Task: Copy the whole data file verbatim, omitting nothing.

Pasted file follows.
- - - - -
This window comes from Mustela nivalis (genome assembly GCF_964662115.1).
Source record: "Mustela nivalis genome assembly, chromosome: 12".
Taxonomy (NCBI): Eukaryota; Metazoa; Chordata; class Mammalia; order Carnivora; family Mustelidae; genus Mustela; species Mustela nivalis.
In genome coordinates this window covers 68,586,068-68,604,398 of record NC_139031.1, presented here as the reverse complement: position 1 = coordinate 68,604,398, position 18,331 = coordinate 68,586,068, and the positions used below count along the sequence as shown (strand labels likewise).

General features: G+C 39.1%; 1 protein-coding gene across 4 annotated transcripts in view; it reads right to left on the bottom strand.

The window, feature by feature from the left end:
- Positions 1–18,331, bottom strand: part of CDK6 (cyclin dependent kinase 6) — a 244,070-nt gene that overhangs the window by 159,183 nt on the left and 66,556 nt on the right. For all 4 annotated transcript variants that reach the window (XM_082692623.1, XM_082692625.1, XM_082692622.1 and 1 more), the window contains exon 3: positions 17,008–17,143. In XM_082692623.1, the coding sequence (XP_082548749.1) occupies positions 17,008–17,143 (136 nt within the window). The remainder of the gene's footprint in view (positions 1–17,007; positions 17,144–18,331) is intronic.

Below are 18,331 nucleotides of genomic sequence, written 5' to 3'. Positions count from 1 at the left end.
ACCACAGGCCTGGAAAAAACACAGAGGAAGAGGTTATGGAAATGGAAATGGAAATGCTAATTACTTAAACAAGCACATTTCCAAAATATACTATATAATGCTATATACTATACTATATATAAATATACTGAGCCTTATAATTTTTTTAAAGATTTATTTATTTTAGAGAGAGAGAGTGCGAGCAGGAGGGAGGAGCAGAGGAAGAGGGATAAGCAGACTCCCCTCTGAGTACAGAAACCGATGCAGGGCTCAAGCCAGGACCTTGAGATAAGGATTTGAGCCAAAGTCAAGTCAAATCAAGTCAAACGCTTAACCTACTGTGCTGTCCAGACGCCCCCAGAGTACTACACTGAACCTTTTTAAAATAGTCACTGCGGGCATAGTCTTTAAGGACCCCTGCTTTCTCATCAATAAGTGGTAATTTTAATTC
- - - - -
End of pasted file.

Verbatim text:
This window comes from Mustela nivalis (genome assembly GCF_964662115.1).
Source record: "Mustela nivalis genome assembly, chromosome: 12".
Taxonomy (NCBI): Eukaryota; Metazoa; Chordata; class Mammalia; order Carnivora; family Mustelidae; genus Mustela; species Mustela nivalis.
In genome coordinates this window covers 68,586,068-68,604,398 of record NC_139031.1, presented here as the reverse complement: position 1 = coordinate 68,604,398, position 18,331 = coordinate 68,586,068, and the positions used below count along the sequence as shown (strand labels likewise).

General features: G+C 39.1%; 1 protein-coding gene across 4 annotated transcripts in view; it reads right to left on the bottom strand.

The window, feature by feature from the left end:
- Positions 1–18,331, bottom strand: part of CDK6 (cyclin dependent kinase 6) — a 244,070-nt gene that overhangs the window by 159,183 nt on the left and 66,556 nt on the right. For all 4 annotated transcript variants that reach the window (XM_082692623.1, XM_082692625.1, XM_082692622.1 and 1 more), the window contains exon 3: positions 17,008–17,143. In XM_082692623.1, the coding sequence (XP_082548749.1) occupies positions 17,008–17,143 (136 nt within the window). The remainder of the gene's footprint in view (positions 1–17,007; positions 17,144–18,331) is intronic.

Below are 18,331 nucleotides of genomic sequence, written 5' to 3'. Positions count from 1 at the left end.
ACCACAGGCCTGGAAAAAACACAGAGGAAGAGGTTATGGAAATGGAAATGGAAATGCTAATTACTTAAACAAGCACATTTCCAAAATATACTATATAATGCTATATACTATACTATATATAAATATACTGAGCCTTATAATTTTTTTAAAGATTTATTTATTTTAGAGAGAGAGAGTGCGAGCAGGAGGGAGGAGCAGAGGAAGAGGGATAAGCAGACTCCCCTCTGAGTACAGAAACCGATGCAGGGCTCAAGCCAGGACCTTGAGATAAGGATTTGAGCCAAAGTCAAGTCAAATCAAGTCAAACGCTTAACCTACTGTGCTGTCCAGACGCCCCCAGAGTACTACACTGAACCTTTTTAAAATAGTCACTGCGGGCATAGTCTTTAAGGACCCCTGCTTTCTCATCAATAAGTGGTAATTTTAATTC